Never test water’s depth with both feet
From 1953 to present (even though I don’t recall a lot about ’53 to about ’56), I’ve had a chance to see a lot of change in this world we live in.
Take television for example. When I was a child, we’d gather around the old Zenith – after meals, not during, and after all homework was completed – where we had a grand total of three channels – 3, 10 and 13 out of southside Virginia – to choose from. But yet they carried quality family programming – Gunsmoke, I Love Lucy and Bonanza. Now with satellite TV you can get about a zillion channels, the majority showing nothing more than sex and violence. I’ve seen better content on the side of a soup can than what’s now on TV.
There were no electronic gizmos back in the day. For fun, we’d go outside and let our imaginations run wild – building a submarine out of peanut poles and attacking the Japanese fleet right from my own backyard. To us, athletic competition didn’t come from a little hand-held unit or a computer-generated image on the TV screen. Rather, we’d pick teams and play baseball in the spring and summer, football in the fall and basketball in the winter. We’d cry if it rained because we couldn’t go outside and play.
We also dressed like we had good sense. We didn’t wear baggy pants and show off our underwear and we certainly didn’t walk around with so many holes in our heads, complete with studded jewelry, that it appeared we’d gone bobbing for apples in a tackle box. Even our bathing suits were respectable. I’ve seen more cloth in a baby’s diaper compared to the material now found in bathing suits.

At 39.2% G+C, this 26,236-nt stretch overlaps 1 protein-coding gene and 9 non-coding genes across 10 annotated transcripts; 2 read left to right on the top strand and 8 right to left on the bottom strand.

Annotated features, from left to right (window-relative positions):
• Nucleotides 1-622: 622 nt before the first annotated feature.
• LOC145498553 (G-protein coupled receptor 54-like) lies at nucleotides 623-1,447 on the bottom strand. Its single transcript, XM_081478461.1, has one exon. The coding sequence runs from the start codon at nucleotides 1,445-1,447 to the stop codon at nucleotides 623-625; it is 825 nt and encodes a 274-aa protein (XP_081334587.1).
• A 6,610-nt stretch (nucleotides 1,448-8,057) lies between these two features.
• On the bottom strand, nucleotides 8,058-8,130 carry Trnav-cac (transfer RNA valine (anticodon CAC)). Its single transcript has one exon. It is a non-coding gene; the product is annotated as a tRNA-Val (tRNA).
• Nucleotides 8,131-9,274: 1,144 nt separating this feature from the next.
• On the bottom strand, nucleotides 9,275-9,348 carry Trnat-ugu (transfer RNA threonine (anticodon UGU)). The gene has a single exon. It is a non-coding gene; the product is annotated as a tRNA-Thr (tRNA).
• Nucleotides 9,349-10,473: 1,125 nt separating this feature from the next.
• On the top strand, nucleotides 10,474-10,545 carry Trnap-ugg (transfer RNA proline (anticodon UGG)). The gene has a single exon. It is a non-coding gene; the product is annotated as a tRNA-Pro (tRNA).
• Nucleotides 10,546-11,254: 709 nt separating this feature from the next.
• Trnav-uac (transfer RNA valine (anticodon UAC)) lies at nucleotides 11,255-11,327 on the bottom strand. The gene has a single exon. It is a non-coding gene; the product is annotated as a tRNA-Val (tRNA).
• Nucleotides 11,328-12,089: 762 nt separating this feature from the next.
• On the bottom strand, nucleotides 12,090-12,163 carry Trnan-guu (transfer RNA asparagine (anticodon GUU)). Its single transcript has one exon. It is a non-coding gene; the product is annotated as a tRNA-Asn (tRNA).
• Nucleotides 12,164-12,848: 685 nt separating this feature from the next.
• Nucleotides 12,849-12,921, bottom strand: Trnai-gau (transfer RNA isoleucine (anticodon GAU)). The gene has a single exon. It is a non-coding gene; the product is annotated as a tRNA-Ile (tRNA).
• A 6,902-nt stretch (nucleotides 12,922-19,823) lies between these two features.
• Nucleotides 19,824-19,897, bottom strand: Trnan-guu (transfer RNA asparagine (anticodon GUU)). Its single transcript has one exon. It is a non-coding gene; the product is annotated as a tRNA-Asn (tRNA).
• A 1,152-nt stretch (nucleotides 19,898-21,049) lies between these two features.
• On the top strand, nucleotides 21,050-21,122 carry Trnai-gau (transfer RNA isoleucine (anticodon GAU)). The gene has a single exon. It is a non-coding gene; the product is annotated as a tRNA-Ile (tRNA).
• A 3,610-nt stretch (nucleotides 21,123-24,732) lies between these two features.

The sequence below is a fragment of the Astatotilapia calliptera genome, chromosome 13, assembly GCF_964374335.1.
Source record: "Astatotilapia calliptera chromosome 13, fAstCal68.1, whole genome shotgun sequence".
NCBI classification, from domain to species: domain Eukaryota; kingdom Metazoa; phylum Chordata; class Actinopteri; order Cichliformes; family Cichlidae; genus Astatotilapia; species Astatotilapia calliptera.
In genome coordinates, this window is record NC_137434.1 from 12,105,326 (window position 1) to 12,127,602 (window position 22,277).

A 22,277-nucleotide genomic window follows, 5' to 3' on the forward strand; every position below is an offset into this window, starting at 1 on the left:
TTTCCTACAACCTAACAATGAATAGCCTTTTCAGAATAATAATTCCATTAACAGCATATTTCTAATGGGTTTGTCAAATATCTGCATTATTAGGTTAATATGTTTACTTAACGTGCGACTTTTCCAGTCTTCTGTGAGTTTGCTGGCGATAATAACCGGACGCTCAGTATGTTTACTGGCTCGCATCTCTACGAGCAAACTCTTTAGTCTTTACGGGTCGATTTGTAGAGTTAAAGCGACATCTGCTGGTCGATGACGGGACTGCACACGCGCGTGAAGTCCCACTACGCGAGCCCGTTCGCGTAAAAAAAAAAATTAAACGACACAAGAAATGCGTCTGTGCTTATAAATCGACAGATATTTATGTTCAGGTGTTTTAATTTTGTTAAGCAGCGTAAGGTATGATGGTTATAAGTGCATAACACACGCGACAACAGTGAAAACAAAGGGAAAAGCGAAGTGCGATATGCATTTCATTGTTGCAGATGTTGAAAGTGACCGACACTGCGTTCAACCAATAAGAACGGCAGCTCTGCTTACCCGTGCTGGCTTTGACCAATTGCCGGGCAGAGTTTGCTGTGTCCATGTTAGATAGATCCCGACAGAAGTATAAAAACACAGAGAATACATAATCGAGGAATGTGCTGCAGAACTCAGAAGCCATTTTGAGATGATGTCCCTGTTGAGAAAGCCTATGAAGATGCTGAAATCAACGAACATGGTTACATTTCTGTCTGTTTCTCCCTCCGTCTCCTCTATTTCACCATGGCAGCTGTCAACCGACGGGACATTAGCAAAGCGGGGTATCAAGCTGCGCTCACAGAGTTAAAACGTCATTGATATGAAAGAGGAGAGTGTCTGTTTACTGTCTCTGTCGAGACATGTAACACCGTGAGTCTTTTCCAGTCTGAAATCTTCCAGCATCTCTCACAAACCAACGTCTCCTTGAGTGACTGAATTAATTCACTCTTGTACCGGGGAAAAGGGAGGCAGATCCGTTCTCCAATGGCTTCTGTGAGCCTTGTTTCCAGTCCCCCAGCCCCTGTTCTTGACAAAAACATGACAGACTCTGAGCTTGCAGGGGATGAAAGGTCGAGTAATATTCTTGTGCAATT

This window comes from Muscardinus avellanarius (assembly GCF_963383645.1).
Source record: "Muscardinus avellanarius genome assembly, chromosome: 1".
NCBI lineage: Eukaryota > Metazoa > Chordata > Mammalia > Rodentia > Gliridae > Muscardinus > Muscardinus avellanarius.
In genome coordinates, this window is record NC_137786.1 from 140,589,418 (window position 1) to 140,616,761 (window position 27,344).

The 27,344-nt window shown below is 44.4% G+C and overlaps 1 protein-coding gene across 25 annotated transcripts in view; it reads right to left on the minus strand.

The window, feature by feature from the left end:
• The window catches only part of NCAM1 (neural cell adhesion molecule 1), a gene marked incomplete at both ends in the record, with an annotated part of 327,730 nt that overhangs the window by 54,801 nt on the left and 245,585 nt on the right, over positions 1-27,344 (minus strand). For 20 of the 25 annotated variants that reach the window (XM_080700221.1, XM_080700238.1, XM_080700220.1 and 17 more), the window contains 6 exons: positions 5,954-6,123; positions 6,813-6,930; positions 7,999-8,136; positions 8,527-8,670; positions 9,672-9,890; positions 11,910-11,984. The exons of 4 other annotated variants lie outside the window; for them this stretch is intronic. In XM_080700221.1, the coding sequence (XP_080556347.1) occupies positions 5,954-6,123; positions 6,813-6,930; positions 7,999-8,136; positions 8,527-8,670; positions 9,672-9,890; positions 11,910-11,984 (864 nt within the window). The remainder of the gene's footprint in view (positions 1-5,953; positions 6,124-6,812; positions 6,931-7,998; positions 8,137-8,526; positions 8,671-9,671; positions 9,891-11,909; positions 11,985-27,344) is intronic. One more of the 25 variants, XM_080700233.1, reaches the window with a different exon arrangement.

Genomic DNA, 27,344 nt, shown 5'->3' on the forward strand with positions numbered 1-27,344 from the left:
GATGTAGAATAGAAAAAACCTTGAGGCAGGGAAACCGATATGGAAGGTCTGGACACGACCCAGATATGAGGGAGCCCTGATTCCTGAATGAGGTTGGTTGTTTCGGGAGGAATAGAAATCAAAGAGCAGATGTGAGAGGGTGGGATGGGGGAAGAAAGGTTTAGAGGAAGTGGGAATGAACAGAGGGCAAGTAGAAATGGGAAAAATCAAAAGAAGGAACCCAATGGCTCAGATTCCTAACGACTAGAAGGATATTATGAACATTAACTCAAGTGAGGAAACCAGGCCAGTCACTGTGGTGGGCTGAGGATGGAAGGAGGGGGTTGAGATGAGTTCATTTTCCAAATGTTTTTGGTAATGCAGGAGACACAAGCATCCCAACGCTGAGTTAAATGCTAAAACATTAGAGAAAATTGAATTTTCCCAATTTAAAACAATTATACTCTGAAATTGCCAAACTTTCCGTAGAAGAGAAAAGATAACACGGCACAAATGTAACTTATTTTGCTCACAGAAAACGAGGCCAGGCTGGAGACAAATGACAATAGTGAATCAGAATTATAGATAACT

One good thing about my 60-plus years on Earth is I’ve acquired a bit of knowledge over the years. That’s not saying I can tell you the exact population of Liechtenstein or the first person to reach the South Pole. Rather, my version of knowledge comes with practical facts, those we come face-to-face with nearly every day. Here are some of the most important things I’ve learned over the years:
Do not follow someone who cannot lead and never try to lead someone who cannot follow.
Never test the depth of water with both feet.
If you think nobody cares that you’re alive, try missing a couple of mortgage payments.
You can’t learn much when your mouth is moving.
Don’t become irreplaceable; if you can’t be replaced, you can’t be promoted.
Experience is something you don’t get until just after you need it.
If you tell the truth, you don’t have to remember anything.
It’s far more impressive when others discover your good qualities without your help.
Always remember that you are unique, just like everyone else.
In order to save yourself a trip to jail, never ask a law enforcement officer if he was once a member of the Village People. Also, if an officer asks if you’ve been drinking, never answer by saying, “Hey, you’re the big shot detective, you tell me.”
I’ll close with what I see as benefits of growing older:
There’s nothing left to learn the hard way.
You can throw a party and your neighbors won’t even realize it.
Your eyes can’t get much worse.
Your joints are becoming more accurate than the TV weatherman.
Kidnappers have no interest in you.
Now when you talk about good grass, you’re making reference to your neighbor’s beautiful lawn.
You won’t have to read another lame column such as this one until I retire in five years!
Cal Bryant is Editor of Roanoke-Chowan Publications. Contact him at firstname.lastname@example.org or 252-332-7207.